Parliamentary committee says bill would otherwise undermine the tech sector.
IPB The first Parliamentary report into the UK's draft Investigatory Powers Bill, commonly referred to as the "Snoopers' Charter", says it has great potential to damage the nation's technology sector and the public should therefore pick up the tab for the £2bn (US$2.85bn) or so it will require to implement the data-harvesting legislation.
One of the most concerning clauses of the bill is 189(4)(c), as it provides the government with the ability to impose “obligations relating to the removal of electronic protection applied by a relevant operator to any communications or data.”
The Government's has stated that it has no desire to “ban or limit cryptography”, and indeed this was trotted out recently in its response to a January petition on cryptography. Just how how 189(4)(c) might impact end-to-end encrypted communications is, however, as-yet-un-explained.
The committee noted: “Apple and other communications companies have expressed concerns about whether the draft Bill might require them to adopt weaker standards of encryption. Apple have also reportedly stated that the draft Investigatory Powers Bill could be a catalyst for other countries to enact similar measures, leading to significant numbers of contradictory country-specific laws.”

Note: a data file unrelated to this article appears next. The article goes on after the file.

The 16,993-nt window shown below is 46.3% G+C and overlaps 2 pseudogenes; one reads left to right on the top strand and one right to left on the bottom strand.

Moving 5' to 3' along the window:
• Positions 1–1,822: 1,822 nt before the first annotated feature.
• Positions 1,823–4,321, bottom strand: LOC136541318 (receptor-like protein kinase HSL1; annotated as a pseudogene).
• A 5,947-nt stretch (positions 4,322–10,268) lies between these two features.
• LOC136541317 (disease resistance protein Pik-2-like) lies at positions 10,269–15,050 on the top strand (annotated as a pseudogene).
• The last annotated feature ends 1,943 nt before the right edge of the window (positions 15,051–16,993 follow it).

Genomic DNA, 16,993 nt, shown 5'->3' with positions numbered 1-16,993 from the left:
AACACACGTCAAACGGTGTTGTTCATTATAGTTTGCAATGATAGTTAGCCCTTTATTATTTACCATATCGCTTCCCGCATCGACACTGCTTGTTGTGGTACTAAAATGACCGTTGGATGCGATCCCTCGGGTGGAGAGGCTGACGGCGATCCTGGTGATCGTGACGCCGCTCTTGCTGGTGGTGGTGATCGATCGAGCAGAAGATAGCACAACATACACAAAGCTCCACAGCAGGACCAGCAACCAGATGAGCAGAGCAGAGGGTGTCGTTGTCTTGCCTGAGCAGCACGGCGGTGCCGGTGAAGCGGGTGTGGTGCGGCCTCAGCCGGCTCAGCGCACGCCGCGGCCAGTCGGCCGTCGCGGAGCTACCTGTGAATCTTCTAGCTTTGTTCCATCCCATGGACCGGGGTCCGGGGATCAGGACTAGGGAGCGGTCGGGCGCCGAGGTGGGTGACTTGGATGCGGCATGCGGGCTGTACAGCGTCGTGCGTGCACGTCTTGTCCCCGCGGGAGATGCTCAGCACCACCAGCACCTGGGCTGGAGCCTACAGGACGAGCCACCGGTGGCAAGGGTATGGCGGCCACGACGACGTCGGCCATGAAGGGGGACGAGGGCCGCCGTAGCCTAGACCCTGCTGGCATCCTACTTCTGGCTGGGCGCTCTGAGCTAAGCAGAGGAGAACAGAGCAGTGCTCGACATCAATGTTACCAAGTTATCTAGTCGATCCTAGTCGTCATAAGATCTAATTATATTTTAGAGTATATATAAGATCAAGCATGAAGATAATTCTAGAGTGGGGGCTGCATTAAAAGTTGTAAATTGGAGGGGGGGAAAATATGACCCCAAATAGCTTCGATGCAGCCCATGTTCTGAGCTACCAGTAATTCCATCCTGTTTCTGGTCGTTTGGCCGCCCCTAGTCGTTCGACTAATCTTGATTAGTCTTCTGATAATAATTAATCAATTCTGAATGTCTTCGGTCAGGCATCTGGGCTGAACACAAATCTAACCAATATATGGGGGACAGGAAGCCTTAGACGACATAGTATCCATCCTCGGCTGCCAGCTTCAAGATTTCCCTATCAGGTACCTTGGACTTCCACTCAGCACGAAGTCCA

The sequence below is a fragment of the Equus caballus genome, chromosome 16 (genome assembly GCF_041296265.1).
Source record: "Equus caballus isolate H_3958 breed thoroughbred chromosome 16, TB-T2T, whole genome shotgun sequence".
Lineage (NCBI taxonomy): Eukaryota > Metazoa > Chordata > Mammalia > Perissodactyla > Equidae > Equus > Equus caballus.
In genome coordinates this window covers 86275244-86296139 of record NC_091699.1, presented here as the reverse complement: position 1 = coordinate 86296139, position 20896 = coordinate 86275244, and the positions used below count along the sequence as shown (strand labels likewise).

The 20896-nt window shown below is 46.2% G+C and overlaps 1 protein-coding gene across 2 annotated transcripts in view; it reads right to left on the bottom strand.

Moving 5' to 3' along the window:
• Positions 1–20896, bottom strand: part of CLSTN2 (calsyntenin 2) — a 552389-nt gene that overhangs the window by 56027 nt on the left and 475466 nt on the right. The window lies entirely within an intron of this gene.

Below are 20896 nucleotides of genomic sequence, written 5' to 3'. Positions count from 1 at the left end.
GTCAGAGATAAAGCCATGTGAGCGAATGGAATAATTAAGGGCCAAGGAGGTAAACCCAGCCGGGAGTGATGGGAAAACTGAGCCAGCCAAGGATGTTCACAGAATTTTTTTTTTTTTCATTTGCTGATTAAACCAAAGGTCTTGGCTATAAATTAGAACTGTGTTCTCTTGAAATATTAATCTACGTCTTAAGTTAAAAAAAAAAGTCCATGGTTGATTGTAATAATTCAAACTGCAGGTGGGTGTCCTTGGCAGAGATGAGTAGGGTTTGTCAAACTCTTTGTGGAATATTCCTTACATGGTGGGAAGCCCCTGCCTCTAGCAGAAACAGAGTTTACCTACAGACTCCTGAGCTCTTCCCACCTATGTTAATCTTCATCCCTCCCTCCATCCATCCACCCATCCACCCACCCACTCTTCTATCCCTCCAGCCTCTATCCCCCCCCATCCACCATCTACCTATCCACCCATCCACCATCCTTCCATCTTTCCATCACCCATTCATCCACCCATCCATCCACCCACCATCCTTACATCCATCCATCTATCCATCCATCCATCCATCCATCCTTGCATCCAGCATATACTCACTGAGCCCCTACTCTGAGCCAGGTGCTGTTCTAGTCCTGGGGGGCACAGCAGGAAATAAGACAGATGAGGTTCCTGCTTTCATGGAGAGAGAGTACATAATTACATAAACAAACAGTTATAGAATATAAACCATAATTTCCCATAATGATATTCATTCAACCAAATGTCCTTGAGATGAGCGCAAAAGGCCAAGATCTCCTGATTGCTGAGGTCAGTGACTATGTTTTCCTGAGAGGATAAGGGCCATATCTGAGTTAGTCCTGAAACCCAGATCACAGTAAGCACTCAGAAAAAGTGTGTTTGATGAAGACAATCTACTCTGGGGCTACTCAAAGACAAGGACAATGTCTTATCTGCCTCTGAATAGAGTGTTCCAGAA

The Home Office told the committee that communications service providers would be expected to serve up plaintext data when ordered to do so. The report understood that this “would not apply to content that is encrypted end-to-end before being passed to the communications provider for transmission: 'What has to be removed is the electronic protection that the service-provider itself has put on the message. It is not removing encryption; it is removing electronic protection.”
The IPB concurred: “Encryption is important in providing the secure services on the internet we all rely on, from credit card transactions and commerce to legal or medical communications. It is essential that the integrity and security of legitimate online transactions is maintained if we are to trust in, and benefit from, the opportunities of an increasingly digital economy.”
And also that: “The Government needs to do more to allay unfounded concerns that encryption will no longer be possible.”